The ConDem coalition has completed the final draft of its new environmental policy for businesses.
"The aim is to save resources, energy and time," said Minister In Charge Of Environmental Review Proceedings, Richard Wadd. "Following this policy will save the economy, the environment and the panda."
Although the document is seventeen hundred pages thick, Wadd could summarise it.
"It boils down to three key tenets," said Wadd. "Firstly, avoid unnecessary travel. Secondly, recycle as much as possible. Finally, only use the minimum resources you need to complete a job."
The governmental environmental policy has taken three years to complete, and has involved people from all over the UK and those protectorates that have not yet announced their Independence. Once a week, the five hundred people involved would descend on Nuneaton near Birmingham.
"Each and every one of these people was vital," said Wadd. "Although some of them would have to fly in from places like Orkney, the Falklands and Telford."
At the end of each meeting, the notes would be put together by a staff of fifteen hundred personal assistants, and constructed into a document that was posted to each of the delegates.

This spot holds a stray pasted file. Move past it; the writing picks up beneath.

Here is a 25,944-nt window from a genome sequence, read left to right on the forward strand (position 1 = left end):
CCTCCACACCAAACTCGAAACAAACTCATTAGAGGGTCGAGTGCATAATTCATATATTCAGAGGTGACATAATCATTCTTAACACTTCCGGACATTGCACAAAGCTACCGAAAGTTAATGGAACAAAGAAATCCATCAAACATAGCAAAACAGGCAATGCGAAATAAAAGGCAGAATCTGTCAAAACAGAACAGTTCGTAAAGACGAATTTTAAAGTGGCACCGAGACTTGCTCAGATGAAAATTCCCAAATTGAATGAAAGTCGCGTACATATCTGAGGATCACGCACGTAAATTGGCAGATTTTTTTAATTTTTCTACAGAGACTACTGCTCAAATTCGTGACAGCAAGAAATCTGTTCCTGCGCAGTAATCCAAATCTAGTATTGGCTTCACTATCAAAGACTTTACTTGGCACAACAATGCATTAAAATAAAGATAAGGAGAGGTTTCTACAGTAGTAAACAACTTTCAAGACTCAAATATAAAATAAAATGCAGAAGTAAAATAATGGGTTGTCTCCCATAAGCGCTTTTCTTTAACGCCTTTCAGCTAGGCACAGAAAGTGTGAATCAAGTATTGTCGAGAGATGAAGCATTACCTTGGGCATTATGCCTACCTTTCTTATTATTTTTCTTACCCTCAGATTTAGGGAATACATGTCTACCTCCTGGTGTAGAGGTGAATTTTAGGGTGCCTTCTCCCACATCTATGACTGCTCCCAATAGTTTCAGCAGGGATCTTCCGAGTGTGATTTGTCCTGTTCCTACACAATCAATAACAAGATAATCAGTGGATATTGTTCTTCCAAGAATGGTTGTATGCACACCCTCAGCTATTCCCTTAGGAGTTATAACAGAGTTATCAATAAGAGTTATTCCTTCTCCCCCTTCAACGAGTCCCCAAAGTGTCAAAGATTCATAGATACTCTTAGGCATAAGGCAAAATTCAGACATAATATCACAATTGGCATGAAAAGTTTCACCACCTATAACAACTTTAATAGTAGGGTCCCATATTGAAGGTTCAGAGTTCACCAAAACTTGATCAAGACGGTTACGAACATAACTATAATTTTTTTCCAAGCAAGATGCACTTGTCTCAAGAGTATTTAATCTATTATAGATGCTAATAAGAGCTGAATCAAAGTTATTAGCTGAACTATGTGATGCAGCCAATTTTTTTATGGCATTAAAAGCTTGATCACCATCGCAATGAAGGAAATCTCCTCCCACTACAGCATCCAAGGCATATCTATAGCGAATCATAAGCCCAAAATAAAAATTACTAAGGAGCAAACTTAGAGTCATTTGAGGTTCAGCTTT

"It was suggested that we use email, or a central server," said Wadd. "That wouldn't have worked. Most of the delegates don't like these electronic gizmos, and prefer to read the document in paper form. Obviously, some weeks there'd be very few changes, but I'm sure they all read all of the documents each week ahead of the next meeting."
Wadd believes that this will be the last committee of it's kind.
"In line with the government's new policy on environmental issues," said Wadd, "we could not possibly gather that number of people in one place and issue them with seventeen hundred sheets of A4 each week. It would contravene everything we came up with."